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Before we move on to understand how an SSID attack is launched let us cover some basics first so that you know exactly what you are doing.
A full understanding of the SSID concept is an important tool to have under your belt as a penetration tester or ethical hacker. Although SSID means the "Wi-Fi name" for the less savvy user, this is usually the initial point of entry for many malicious attacks or authorized penetration tests.
Also known as the service set identifier, the SSID indicates what are the access points available in your range and their names.
All the information available is broadcast by the network interface cards (NIC) in the range. From the example below you can see that one of the access points being broadcast in my range is called:
Really, asshole? Curry again?
SSIDs can be up to 32 alphanumeric characters long which allows kids to put up a public joke every now and then. I say kids because as a technologist I would not even want people to know my SSID, or try to connect to it.
That means that users who need to use the network will be required to provide the SSID and password in order to establish a connection. This touches on the concept of security through obscurity and greatly reduces the chances of an attack.
With this brief intro, let's design an attack to uncover a hidden SSID as a penetration tester would.
Disclaimer: The following content requires you to have basic knowledge of Kali Linux or Backtrack, but feel free to go ahead as I will be covering those topics on hackernoon, my website and youtube.
I hope you are still with me because now it starts to get fun. There are basically 3 things that we need to do:
In order to encourage best practices let's perform an ifconfig and check our settings to see what interfaces we have to deal with.
et0 is the lan (ethernet connection wired)
lo loop-back interface
W0 is the wireless lan interface
Next, let's run airmon-ng without any parameters just to verify that it is able and willing to recognize the wireless card.
Bingo, the wireless card has been recognized, so our next step is simple and we just need to launch a command to start listening a.k.a monitoring on that wireless interface.
The command is: airmon-ng start wlan0
Now we have this new logical interface called mon0 ready for us to start listening on. As good practice we should launch airmon-ng one more time just to verify the mon0 is now recognized, as we can see it is.
For this example I have set a hidden SSID just so we can see how the process works. So now our goal is to identify what is the service set identifier that is not being advertised to the general public.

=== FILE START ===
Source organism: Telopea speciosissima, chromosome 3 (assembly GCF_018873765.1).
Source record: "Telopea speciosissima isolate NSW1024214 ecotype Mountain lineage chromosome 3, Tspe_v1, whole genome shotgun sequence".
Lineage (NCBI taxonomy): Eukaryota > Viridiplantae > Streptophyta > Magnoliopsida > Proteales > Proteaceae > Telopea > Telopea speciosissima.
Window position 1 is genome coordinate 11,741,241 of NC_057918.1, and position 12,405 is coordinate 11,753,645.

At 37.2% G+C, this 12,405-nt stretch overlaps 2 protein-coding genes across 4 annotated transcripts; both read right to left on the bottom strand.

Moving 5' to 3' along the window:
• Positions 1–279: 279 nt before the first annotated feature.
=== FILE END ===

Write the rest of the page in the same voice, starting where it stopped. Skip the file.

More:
The next step is to launch airodump-ng mon0 to start our backtrack (or kali linux) machine to listen to the activity going on. It's important to remember that we added mon0 because that is the logical interface that we want to listen to.
This will cause the logical interface to listen to all the activity going on. You will be able to see that backtrack is cycling through all the channels searching for all the interfaces it can find on the top left corner of the screen. What we need to do is look at the upper right side and look for interfaces that are not displaying SSIDs such as <length: 0>, which in this case is our hidden SSID.
At this point we have harvested a lot of information. We know the hidden SSID channel (CH), MAC address and we also know that it does not use any kind of encryption. Since we now have a good idea of our target we can use some commands to narrow down our results (this is especially good when dealing with multiple access points).
Since we know this hidden SSID is running on channel 1 we will save some screen real estate and run airodump-np -c 1mon0 to listen only to channel 1.
Now we are only listening to channel 1 as you can see on the top left corner. We now just need to wait long enough for someone to connect to the SSID and the name will be revealed. In our case, the hidden SSID which you can verify in the screenshot below.
Although it is possible to figure out hidden SSIDs in this fashion, it is a lot faster if we were to launch a de-authentication attack and force the user to reconnect and give out the SSID by reconnecting to it.
If speed is of essence than waiting for someone to reconnect may not be suitable and that is why in the next article we will be studying how to launch a de-authentication attack to harvest hidden SSIDs in a much faster fashion by forcing the users to reconnect.
Disclaimer: This ethical hacking tutorial is against misuse of the information and I strongly suggest against it. Please regard the word hacking as ethical hacking or penetration testing every time this word is used. We do not promote, encourage, support or excite any illegal activity or hacking without written permission in general.
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